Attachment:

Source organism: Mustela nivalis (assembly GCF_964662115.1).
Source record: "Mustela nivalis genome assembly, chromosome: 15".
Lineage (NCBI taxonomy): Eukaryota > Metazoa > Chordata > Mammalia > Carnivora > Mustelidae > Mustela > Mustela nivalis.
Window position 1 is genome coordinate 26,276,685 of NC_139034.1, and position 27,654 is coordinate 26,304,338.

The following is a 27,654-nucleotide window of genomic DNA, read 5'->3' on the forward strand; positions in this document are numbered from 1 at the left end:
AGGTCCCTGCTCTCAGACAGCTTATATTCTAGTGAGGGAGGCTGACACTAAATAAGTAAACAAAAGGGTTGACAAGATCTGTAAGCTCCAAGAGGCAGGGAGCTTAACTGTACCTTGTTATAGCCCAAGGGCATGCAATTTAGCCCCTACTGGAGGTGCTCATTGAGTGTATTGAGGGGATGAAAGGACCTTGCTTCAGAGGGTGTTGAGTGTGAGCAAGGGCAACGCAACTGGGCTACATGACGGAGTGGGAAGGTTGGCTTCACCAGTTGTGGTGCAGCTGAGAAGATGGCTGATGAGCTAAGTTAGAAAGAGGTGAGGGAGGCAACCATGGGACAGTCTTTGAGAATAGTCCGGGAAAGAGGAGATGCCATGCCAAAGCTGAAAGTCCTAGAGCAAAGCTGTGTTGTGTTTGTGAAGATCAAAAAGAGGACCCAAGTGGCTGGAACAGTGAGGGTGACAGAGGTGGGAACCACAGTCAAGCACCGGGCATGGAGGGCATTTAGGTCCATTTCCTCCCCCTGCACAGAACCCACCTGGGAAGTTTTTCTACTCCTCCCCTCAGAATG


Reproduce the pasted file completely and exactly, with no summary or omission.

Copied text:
Source organism: Mustela nivalis (assembly GCF_964662115.1).
Source record: "Mustela nivalis genome assembly, chromosome: 15".
Lineage (NCBI taxonomy): Eukaryota > Metazoa > Chordata > Mammalia > Carnivora > Mustelidae > Mustela > Mustela nivalis.
Window position 1 is genome coordinate 26,276,685 of NC_139034.1, and position 27,654 is coordinate 26,304,338.

The following is a 27,654-nucleotide window of genomic DNA, read 5'->3' on the forward strand; positions in this document are numbered from 1 at the left end:
AGGTCCCTGCTCTCAGACAGCTTATATTCTAGTGAGGGAGGCTGACACTAAATAAGTAAACAAAAGGGTTGACAAGATCTGTAAGCTCCAAGAGGCAGGGAGCTTAACTGTACCTTGTTATAGCCCAAGGGCATGCAATTTAGCCCCTACTGGAGGTGCTCATTGAGTGTATTGAGGGGATGAAAGGACCTTGCTTCAGAGGGTGTTGAGTGTGAGCAAGGGCAACGCAACTGGGCTACATGACGGAGTGGGAAGGTTGGCTTCACCAGTTGTGGTGCAGCTGAGAAGATGGCTGATGAGCTAAGTTAGAAAGAGGTGAGGGAGGCAACCATGGGACAGTCTTTGAGAATAGTCCGGGAAAGAGGAGATGCCATGCCAAAGCTGAAAGTCCTAGAGCAAAGCTGTGTTGTGTTTGTGAAGATCAAAAAGAGGACCCAAGTGGCTGGAACAGTGAGGGTGACAGAGGTGGGAACCACAGTCAAGCACCGGGCATGGAGGGCATTTAGGTCCATTTCCTCCCCCTGCACAGAACCCACCTGGGAAGTTTTTCTACTCCTCCCCTCAGAATG